Their entrance into the land of promise was a memorable experience. As soon as the feet of the priests carrying the ark of the covenant entered the Jordan River, the water ceased to flow. Somewhere up river, a wall of water formed, preventing any further water from reaching the spot where the Israelites would pass over. One minute the river was there. The next, it was gone. And the priests found themselves standing on dry ground. Joshua commanded the 12 men he had chosen earlier to each take one stone from the river bed and carry it to the other side. Those 12 stones would become a memorial, a permanent reminder for the people of Israel, recalling the miraculous provision of God. The stones were to provide a visual history lesson, prompting their children, yet born, to ask for an explanation as to the meaning behind the stones. And the answer was simple: “you shall tell them that the waters of the Jordan were cut off before the ark of the covenant of the Lord. When it passed over the Jordan, the waters of the Jordan were cut off” (Joshua 4:7 ESV). Notice that the answer doesn’t mention God. It’s almost as if the question elicits a response which is intended to create even greater curiosity on the part of the child asking the question. “How were the waters cut off?” “What made this happen?” And the answer to those questions was, “God.” The miracle had a source. The action had an agent behind it.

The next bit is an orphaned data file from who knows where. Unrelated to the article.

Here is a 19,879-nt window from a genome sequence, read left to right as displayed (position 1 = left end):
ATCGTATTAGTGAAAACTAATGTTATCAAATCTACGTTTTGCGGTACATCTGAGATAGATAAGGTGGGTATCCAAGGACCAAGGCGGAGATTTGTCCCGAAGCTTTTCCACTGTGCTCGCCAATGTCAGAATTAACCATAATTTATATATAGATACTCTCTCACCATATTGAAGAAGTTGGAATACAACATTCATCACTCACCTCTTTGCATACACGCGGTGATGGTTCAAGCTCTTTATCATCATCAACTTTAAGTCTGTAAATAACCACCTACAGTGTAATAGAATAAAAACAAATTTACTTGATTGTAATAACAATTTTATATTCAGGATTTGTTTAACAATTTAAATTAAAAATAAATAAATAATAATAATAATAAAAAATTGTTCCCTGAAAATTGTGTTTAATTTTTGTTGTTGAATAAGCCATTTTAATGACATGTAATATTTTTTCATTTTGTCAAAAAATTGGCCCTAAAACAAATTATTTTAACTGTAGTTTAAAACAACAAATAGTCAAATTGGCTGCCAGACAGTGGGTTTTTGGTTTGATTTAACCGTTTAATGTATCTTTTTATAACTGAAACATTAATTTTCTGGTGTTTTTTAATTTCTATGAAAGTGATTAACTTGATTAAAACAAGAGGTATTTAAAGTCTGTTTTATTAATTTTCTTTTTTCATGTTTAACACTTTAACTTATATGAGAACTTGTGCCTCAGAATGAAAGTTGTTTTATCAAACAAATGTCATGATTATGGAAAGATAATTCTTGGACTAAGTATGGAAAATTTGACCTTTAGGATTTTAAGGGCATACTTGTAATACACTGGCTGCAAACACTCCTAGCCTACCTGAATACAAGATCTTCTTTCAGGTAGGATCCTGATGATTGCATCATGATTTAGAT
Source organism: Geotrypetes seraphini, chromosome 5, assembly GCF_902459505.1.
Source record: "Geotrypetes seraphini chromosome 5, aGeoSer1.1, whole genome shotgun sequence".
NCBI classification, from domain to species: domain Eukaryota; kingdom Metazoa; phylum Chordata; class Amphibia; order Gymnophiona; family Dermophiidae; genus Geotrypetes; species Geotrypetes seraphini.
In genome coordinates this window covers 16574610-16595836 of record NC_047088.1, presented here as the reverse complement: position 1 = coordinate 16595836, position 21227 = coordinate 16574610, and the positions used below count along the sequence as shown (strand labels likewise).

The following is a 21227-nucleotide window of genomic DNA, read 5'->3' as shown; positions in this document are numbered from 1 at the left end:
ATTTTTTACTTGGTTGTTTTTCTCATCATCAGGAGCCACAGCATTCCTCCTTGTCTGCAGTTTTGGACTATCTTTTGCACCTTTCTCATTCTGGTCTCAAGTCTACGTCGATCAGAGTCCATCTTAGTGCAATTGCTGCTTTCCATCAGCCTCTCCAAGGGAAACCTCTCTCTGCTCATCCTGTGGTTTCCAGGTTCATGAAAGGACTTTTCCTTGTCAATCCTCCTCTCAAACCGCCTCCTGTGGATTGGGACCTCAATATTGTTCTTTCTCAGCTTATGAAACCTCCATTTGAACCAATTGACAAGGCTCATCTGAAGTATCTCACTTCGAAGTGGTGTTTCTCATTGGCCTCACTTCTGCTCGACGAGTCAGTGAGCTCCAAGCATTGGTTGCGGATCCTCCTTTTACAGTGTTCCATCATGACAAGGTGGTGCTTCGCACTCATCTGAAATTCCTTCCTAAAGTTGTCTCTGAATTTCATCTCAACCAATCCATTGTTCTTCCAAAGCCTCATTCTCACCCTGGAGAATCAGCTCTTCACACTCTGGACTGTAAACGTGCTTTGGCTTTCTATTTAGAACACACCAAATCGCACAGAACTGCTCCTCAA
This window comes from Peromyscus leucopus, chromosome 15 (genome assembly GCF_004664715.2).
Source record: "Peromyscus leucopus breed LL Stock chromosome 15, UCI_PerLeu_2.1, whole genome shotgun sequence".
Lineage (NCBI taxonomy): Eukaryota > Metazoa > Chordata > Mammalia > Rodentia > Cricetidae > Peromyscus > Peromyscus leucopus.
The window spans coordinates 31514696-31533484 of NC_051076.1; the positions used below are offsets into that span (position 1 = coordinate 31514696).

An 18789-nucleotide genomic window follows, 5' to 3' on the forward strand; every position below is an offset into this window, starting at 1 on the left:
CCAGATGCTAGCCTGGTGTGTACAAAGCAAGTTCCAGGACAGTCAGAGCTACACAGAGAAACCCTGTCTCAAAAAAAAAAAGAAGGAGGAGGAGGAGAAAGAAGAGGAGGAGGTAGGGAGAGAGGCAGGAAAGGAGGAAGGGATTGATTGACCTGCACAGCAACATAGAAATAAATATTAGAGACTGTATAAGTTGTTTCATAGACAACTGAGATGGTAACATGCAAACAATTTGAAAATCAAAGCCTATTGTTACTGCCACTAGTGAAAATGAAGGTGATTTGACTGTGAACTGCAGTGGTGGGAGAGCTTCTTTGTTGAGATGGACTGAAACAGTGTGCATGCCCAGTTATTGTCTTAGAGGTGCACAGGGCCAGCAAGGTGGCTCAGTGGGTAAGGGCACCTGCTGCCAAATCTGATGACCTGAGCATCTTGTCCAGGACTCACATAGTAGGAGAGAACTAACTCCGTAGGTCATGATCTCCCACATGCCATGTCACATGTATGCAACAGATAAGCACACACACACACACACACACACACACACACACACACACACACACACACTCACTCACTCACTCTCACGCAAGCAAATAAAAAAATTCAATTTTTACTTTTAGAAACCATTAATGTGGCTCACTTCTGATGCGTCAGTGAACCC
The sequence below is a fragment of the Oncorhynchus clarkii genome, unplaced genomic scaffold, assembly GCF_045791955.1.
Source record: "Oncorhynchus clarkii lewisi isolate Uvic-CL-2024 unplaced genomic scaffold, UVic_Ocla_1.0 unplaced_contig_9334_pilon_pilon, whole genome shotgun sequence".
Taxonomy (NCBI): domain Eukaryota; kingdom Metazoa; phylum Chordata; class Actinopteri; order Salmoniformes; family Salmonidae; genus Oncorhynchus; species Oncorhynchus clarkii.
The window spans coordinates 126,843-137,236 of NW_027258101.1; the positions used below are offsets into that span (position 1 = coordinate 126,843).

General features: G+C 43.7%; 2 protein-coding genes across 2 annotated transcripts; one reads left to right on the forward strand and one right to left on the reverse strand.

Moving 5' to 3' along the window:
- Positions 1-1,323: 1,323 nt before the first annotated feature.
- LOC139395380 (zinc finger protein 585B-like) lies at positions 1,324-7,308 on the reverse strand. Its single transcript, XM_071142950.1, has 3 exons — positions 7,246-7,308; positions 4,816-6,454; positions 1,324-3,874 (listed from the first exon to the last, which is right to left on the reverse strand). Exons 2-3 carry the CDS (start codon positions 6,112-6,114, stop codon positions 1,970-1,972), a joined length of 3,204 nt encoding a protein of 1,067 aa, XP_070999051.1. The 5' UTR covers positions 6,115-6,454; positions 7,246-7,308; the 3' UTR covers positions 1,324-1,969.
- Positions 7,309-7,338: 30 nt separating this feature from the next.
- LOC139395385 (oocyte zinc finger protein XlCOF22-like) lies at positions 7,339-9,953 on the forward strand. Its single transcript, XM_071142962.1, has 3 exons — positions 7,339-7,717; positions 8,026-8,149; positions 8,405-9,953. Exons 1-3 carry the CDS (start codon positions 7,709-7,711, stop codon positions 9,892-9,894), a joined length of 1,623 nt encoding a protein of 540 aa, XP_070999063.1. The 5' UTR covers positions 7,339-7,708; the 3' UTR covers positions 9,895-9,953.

But remembering can be difficult work, and forgetfulness comes easy. As amazing as this particular event was, the day would come when the people would fail to remember what God had done for them. The stones would be neglected. The memory of crossing over the Jordan would be replaced by the more pressing concerns of taking over the land. The attitude of that-was-then, this-is-now would take over. The people of Israel would learn to live in the moment, rather than in the memory. But failing to look back and recall what God has done, will dramatically weaken our ability to look ahead and trust God for what He can do. Our recollection of God’s past provision is the fuel for our future faithfulness. When we fail to remember what He has done, we tend to doubt what it is He can do. He becomes out of sight, out of mind. And that is exactly what eventually happened to the people of Israel. If we fast forward to the book of Judges, it opens up with the news of the death of Joshua. It also tells us that the people were still trying to possess the land God had given them. But they had been less-than-successful because they had been far from obedient. They had failed to do things God’s way. And then, we read these sad words: